Introduction to People, Organization Andmanagement
In the unlikely event of any discrepancy between the Academic Regulations and any other publication, including this module guide, the Academic Regulations, as the definitive document, take precedence over all other publications and will be applied in all cases. . Introduction to the Module This 30 credit module covers four key areas. The organizational context: This module allows students to explore the organizational context and will furnish students with tools to analyses the organizational environment and the degree of dynamism and complexity in which organizations operate.
Students will be encouraged to examine organizational responses to environmental turbulence. The development and impact Of Organizational culture will also be assessed. Organization structures and approaches to management: Students will analyses the changes to organizational structure and architecture and the volition from self-contained structures to boundaries organizations. Approaches to management from scientific management to postmodern organizations will be evaluated and the way groups and teams are formed and structured.
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Motivation will also be examined as a motivated workforce can be a sign of a successful organization and students will be encouraged to reflect critically on theories of motivation and apply them to real life situations and case study scenarios. Management processes: Intensified competition, technological innovation and increased knowledge intensity has resulted in a pattern Of ‘repeat change’. The results of change programmed are often disappointing and students will examine the triggers for change, why change is resisted and organizations’ approaches to change management.
This module will also investigate the difference be;en leadership and management and critically evaluate classical and contemporary approaches to leadership theory and the role power and politics play in organizational life. Individuals in the organization: This part of the module focuses on individual differences. The ability to learn, and to continue learning, for individuals and organizations, is crucial in the 21 SST century. Students will be introduced to a number of learning theories which affect management practices and will have an overview of the learning organization.
Students will examine the role that personality and perception play in shaping and directing our own and other people’s behavior. The role of communication will also be investigated as communication affects organization performance and also individual career prospects. Students will therefore be equipped with a robust intellectual framework for analyzing and understanding the past, present and future influences on their own thinking, attitudes, values and behaviors and to fleet on how these might impact their effectiveness and performance in practice.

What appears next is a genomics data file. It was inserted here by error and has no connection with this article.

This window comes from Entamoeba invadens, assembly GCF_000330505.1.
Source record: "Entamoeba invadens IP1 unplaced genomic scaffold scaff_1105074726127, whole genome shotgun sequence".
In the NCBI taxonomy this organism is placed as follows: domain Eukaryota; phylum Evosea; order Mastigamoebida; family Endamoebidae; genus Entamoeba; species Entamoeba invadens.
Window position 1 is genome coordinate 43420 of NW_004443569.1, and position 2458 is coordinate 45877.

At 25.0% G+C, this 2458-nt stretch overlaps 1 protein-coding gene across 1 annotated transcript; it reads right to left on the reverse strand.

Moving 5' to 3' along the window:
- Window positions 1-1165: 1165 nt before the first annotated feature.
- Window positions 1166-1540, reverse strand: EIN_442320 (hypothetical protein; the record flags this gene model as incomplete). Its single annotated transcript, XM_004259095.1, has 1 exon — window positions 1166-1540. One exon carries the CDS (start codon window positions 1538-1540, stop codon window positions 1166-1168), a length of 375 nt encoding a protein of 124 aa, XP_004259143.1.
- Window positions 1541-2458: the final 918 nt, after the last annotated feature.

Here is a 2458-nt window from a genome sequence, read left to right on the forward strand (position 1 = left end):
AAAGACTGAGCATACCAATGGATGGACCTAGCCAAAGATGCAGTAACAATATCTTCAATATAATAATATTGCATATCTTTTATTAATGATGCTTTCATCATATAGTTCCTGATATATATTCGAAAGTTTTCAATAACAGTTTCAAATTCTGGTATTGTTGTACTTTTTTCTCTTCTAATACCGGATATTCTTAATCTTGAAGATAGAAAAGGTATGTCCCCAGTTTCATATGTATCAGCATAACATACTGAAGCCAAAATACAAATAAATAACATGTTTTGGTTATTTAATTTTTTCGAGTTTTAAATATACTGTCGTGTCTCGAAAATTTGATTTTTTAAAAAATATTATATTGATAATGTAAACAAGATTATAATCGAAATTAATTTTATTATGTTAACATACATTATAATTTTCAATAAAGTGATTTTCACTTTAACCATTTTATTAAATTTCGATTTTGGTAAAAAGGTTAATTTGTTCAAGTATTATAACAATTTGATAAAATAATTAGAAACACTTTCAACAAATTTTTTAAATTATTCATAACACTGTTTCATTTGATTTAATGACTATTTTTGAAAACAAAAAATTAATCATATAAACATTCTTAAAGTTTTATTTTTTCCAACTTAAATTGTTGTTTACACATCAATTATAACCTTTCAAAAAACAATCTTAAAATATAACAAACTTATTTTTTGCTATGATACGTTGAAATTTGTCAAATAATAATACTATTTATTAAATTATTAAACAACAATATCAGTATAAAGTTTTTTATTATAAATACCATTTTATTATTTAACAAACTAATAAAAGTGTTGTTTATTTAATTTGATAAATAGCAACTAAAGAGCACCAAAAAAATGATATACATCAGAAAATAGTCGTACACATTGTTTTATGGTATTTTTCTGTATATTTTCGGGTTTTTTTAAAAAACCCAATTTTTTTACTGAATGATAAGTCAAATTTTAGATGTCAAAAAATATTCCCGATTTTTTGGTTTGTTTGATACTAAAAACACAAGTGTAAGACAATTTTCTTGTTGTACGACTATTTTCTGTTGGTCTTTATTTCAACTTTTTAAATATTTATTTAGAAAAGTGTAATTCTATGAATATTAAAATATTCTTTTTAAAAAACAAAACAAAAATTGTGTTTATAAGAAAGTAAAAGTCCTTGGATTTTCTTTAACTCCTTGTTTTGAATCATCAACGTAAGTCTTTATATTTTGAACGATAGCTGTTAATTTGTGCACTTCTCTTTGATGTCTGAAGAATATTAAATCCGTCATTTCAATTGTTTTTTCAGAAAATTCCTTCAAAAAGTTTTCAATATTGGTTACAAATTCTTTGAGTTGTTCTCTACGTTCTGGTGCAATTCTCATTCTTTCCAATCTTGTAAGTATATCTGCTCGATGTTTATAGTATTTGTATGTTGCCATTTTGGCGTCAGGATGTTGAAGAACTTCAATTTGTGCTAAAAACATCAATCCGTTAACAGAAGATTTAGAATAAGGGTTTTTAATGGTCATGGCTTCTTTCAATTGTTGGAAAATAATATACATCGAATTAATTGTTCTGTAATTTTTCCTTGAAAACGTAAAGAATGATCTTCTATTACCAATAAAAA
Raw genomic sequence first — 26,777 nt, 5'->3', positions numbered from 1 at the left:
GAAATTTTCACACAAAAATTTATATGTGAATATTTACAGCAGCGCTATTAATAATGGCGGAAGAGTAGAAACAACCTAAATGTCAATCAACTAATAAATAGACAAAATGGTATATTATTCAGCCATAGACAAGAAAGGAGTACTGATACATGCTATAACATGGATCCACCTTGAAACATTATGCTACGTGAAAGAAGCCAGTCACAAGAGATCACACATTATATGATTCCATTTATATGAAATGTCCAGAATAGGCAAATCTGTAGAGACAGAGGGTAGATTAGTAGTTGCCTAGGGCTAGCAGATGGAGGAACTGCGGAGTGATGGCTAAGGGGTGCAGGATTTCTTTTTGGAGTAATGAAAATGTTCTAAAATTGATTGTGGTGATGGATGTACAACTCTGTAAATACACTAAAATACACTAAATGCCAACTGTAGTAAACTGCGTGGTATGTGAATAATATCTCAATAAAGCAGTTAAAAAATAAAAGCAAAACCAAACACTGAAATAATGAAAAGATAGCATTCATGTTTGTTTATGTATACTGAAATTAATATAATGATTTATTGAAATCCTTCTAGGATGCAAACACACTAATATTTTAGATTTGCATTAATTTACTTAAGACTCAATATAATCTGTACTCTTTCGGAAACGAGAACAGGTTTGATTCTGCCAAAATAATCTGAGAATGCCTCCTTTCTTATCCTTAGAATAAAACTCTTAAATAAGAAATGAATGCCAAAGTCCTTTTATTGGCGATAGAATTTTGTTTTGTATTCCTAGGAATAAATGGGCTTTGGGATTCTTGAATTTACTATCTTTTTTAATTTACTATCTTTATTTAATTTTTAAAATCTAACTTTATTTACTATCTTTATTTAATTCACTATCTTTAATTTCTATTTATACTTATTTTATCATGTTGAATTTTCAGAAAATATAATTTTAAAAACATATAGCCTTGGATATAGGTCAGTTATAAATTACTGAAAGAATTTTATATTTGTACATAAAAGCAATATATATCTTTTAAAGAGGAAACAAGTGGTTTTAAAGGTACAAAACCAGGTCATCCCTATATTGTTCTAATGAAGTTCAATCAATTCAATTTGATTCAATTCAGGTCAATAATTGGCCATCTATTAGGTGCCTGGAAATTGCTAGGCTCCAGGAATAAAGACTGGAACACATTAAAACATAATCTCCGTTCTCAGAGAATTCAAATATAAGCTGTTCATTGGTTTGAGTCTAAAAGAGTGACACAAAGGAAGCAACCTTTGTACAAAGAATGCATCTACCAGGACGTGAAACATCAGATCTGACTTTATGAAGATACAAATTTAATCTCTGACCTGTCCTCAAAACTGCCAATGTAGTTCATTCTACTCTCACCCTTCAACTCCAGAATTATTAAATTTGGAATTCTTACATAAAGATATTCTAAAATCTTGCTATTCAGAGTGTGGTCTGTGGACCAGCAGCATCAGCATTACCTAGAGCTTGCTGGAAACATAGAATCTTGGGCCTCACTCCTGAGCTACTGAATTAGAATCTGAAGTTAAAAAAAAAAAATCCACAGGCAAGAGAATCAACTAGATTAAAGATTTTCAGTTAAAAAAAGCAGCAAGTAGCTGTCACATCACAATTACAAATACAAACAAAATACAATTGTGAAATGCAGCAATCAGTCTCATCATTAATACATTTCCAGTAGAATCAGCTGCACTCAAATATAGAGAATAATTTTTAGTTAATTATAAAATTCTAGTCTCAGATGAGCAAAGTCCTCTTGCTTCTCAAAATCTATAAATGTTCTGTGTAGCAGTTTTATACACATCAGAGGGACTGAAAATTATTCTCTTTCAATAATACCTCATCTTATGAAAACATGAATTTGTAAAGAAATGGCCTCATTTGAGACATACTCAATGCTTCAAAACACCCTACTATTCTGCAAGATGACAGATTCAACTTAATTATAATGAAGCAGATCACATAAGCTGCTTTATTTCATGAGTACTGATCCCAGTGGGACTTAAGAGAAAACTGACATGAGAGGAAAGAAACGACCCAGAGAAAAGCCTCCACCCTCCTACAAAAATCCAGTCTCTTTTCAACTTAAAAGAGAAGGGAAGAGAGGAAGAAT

Please also refer to Sections AAA and b of the MID. 3. Intended Learning Outcomes Anglia Risking modules are taught on the basis of intended learning outcomes and on successful completion of this module, you will be expected to be able to demonstrate that you have met these outcomes. On SUCCessfUl completion you will be able to: 1. Understand and critically evaluate the underlying principles and concepts of the nature of organizations. 2. Understand and appreciate the contribution of effective people management to the success of organizations. Explore a range of theories developed to aid the understanding of learning and human behavior, reflecting on their learning experiences and career development. 4. Examine the application of theories in real world organizational settings. 5. Apply a range of theories and concepts on organizational design, structure and management in the analysis of managing employees with specific reference to leadership, power, motivation and teamwork. 6.
Use simple psychometric and related instruments for self-analysis and learning tools for goal-setting, problem-solving and personal reflective practice within a framework for arsenal and career development. 4. Outline Delivery Wok Lecture A – People I Lecture B -? Organization Management I Reading (Buchanan and Husking, 2010) | 1 | Introduction to Part A of the module. Longitudinal behavior and personality Introduction to Part B of the module. What is an organization? Introduction to organizational behavior. Orientation to work and the work ethic.. I Chapters 1 and 6 | 2 | Personality theories in the workplace.
I The organization’s environment. Business ethics and corporate social responsibility. Chapters 2, 3 and 61 3 | Perception. I Organizational culture and solicitation. Chapters 4 and 8 4 Attitudes and values. Organizational structure and architecture. Chapters 15 and 17; Brooks Chapter 31 5 | Learning as a process. The Behaviorism and Cognitive approaches. I Approaches to organizations and management. (1) Chapters 5, 14 Andean 6 Learning in practice and the Learning Organization I Approaches to organizations and management (2) | Chapters 5, 14 and 16, 7 Motivation: content theories I Groups and teams at work.
Chapters 9, 10, 11, 12, 13 8 Motivation: process theories I Organizational change Chapters 9 and 18 | 9 | Communication I Leadership (part 1) | Chapters 7 and 19 10 | Career management and choices I Leadership (part 2) | Chapter 19 | 11 Reflective practice and managing self. I Power in organizations Chapter 22 12 | Module review. I Module review I I 4. 1 Attendance Requirements Attending all your classes is very important and one of the best ways to help you succeed in this module. In accordance with the Student Charter, you are expected to arrive on time and take an active part in all your timetabled classes.